It points out opponents of the Board's actions aren't opposed to disclosure.
Nobody disagrees that voters are entitled to know who contributes to the marriage campaign. But the changes the Campaign Finance Board proposes are not authorized by law and would mislead the public, resulting in the disclosure of people who did not contribute to the campaign.
Nonprofit organizations, including churches, raise money from supporters who agree with their missions. If "Sally," a member of Meadowside Church, contributes money to support the work of her church, and Meadowside Church decides to contribute to the marriage-amendment campaign, it is wrong to claim that Sally has contributed to the marriage campaign. She has not; Meadowside Church has. The church's contribution should be disclosed, but it should not be attributed to Sally or any other individual church member. How the board is changing the rules of game midstream, after they failed to obtain legislative changes in the law.
For at least the past 15 years, this is how Minnesota law was regulated by the Campaign Finance Board, and it was the regulatory scheme in place for several other past constitutional amendments. Now that the marriage amendment has qualified or the ballot, the board is suddenly trying to change the rules, despite the fact at there has been no change in state disclosure laws....
An additional issue regarding the Campaign Finance Board's new regulations is that the board simply does not have the legal authority to arbitrarily change Minnesota campaign reporting laws. That is the job of the Legislature.
For almost a decade, the board has been asking the Legislature to expand or change the definition of "association" to be able to regulate nonprofit corporations in this manner, and the Legislature refused to grant it. The board has acted illegally in claiming legal authority it does not possess.How outlandish and intrusive their demands for disclosure have become.
Let's look at this issue a different way. The Star Tribune published the editorial I'm writing about. The paper has hundreds of employees, paid through a revenue stream from thousands of subscribers and advertisers. Isn't it enough that the public knows the Star Tribune has spoken out about this issue, or should the Star Tribune be forced to disclose which of its employees wrote the editorial and which of its advertisers' revenue paid for the publishing of the editorial?The consequences of the sort of disclosure the Board is expecting.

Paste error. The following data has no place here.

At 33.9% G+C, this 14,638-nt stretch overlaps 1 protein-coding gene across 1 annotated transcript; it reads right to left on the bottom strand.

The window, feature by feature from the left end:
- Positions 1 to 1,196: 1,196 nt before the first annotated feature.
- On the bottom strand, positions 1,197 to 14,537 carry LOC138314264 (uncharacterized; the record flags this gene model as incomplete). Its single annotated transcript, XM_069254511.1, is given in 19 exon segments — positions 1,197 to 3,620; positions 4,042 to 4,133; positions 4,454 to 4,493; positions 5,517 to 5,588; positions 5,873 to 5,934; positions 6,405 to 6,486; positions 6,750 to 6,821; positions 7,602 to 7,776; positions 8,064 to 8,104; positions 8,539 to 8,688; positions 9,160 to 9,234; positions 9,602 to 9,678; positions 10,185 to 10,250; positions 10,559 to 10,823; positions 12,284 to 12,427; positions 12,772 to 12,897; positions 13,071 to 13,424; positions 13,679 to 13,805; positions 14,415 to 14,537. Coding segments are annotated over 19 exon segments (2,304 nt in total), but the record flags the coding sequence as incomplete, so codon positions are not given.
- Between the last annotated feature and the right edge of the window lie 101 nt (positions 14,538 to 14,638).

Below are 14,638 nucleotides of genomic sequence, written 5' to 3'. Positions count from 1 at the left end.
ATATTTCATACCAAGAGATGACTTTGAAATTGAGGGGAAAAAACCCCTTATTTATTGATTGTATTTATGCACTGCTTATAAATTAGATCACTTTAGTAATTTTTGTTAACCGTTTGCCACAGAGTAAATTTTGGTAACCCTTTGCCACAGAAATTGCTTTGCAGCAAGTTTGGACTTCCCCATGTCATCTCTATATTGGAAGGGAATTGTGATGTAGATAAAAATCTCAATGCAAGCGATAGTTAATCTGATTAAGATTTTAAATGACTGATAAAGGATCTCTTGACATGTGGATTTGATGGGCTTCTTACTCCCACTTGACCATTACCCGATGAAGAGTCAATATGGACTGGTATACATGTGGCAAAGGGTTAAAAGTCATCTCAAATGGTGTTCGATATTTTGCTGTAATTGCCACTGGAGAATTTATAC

Not only is the public misled when it is reported that Sally has contributed to the marriage campaign, but we know from experience that Sally will very likely be subjected to harassment as a result of the erroneous claim that she contributed to the campaign. The Heritage Foundation produced a report documenting the extensive harassment that supporters of California's marriage amendment (Proposition 8) faced, including loss of employment, death threats and property destruction. Regrettably, some gay-marriage activists have seen that intimidation can be an effective campaign tactic, and it has become standard fare in any marriage campaign.Not only are the Board's actions outside the scope of their legal authority but are also likely violations of the US Constitution.
The group "Knowthyneighbor.org" has published private information about traditional marriage supporters in numerous states and advocated that they be confronted with "uncomfortable conversations." In California, the group "eightmaps.com" published Google maps showing the home addresses, donation amounts and employers of contributors to Proposition 8 -- all of which they obtained from campaign finance reports. Evidence in various court proceedings document case after case of harassment -- phone calls at home and work, calls and e-mails to employers, boycotts of someone's employer, calls to clients, etc.